The spectre of ghostwriting: eroding public trust in physicians, clinical trial integrity and biomedical authorship

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Abstract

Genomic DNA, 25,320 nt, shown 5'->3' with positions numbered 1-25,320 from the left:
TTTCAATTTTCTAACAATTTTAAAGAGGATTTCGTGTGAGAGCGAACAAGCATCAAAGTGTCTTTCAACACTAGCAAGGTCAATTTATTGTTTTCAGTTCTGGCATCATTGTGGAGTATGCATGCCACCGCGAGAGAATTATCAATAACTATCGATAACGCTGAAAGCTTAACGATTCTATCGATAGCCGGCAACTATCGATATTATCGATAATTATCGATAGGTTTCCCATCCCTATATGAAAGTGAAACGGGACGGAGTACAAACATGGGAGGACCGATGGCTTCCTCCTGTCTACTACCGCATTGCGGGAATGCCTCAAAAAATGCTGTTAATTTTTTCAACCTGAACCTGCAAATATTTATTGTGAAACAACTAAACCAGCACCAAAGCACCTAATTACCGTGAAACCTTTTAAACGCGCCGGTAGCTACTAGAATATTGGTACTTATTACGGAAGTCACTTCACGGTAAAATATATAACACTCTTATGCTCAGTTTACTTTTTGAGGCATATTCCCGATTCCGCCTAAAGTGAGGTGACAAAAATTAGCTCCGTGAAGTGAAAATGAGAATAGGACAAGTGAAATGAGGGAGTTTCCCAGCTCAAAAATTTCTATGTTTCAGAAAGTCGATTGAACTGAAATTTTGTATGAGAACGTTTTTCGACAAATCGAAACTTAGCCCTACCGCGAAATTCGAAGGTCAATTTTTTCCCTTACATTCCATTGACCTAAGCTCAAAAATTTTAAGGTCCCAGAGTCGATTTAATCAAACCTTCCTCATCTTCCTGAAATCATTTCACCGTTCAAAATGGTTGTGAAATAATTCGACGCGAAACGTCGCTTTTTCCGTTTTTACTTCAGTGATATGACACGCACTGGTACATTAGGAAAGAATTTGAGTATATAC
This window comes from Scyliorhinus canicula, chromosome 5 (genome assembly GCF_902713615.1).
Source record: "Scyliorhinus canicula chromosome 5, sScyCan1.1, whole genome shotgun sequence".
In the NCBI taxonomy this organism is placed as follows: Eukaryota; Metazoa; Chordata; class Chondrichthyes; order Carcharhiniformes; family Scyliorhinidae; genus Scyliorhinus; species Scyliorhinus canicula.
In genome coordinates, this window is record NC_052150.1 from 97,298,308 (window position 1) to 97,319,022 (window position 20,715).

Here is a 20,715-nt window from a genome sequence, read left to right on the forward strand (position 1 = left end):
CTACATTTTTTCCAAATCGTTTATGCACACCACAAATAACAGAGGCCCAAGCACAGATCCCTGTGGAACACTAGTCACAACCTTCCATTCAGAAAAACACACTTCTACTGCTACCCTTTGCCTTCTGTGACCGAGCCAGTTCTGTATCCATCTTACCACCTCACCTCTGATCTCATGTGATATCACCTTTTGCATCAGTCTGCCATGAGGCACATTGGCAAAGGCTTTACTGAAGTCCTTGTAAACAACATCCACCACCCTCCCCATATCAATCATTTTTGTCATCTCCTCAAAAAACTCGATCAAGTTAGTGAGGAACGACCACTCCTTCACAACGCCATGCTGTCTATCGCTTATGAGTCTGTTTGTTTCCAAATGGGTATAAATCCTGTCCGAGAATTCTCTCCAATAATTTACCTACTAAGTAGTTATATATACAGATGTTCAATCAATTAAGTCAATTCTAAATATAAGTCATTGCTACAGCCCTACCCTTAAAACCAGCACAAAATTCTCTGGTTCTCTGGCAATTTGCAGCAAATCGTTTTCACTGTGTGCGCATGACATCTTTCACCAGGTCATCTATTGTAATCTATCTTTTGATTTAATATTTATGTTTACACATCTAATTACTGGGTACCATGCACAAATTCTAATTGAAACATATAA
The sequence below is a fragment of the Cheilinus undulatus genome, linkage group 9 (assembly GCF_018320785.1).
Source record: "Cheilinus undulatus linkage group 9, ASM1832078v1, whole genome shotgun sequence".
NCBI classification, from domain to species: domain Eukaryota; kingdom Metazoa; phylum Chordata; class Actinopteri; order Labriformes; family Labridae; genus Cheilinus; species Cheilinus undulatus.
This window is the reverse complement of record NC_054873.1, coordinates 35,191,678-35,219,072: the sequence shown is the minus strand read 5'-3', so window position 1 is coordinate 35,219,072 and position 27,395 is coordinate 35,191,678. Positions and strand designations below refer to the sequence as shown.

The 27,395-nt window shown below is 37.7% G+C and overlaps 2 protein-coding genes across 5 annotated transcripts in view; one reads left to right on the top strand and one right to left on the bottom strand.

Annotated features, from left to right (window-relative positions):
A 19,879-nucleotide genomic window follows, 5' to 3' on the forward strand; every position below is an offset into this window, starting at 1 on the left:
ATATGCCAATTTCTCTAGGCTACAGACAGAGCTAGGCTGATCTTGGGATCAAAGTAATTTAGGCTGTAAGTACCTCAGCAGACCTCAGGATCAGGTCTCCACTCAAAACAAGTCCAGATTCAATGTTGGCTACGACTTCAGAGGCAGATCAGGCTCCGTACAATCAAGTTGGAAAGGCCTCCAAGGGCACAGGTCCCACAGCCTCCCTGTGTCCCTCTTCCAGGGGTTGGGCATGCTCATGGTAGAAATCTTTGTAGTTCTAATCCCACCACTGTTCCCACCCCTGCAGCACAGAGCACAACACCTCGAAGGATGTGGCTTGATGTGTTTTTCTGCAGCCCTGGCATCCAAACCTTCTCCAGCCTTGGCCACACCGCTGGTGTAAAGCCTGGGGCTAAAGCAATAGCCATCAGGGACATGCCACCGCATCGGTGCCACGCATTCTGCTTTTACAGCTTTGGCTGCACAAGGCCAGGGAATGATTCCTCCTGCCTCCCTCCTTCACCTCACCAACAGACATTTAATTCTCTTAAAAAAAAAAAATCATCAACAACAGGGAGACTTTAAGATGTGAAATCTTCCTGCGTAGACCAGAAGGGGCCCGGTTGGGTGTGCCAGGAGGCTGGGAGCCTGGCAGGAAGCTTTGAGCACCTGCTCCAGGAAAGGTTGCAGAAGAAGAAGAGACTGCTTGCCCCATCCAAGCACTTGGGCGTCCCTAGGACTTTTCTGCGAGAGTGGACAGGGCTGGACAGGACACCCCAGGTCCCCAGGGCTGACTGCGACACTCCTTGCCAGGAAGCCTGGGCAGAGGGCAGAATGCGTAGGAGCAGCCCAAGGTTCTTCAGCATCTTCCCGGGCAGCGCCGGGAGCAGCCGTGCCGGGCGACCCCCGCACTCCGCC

The impact of medical ghostwriting, a violation of authorship ethics, remains unclear within the biomedical literature and among the public, potentially raising concerns about the integrity of the biomedical evidence base. Core texts in authorship and ghostwriting from the clinical literature and the 2010 Senate Minority Report on ghostwriting were reviewed as were uses of the term ‘ghostwriting’ in contemporary (2009–2011) and more recent (2015–2016) journalistic news coverage originally printed in English. Journalistic coverage oversimplified key concerns about ghostwriting identified by the medical community and the US government. More recent journalistic uses of the term ‘ghostwriting’ suggest confusion with topics such as financial disclosures or patient monitoring. Pharmaism in the medical literature, an expression of bias against pharmaceutical companies that casts doubt on the credibility of physicians and scientists, may be a source for confusion. The tendency for medical journal editors to discuss ghostwriting in the context of clinical trial transparency or data integrity is another possible source for misinterpretation via oversimplification. Journalistic descriptions of ghostwriting consistently downplay the critical reasoning abilities and competence of practising physicians and deflect attention away from patient concerns and back to pharmaceutical companies. Some uses of the term ghostwriting in news coverage may implicitly undercut belief in the competence of physicians, a troubling trend. Further work is needed to characterise the impact of ghostwriting in the medical literature and to reassure the public that their trust in medical practitioners is well placed.

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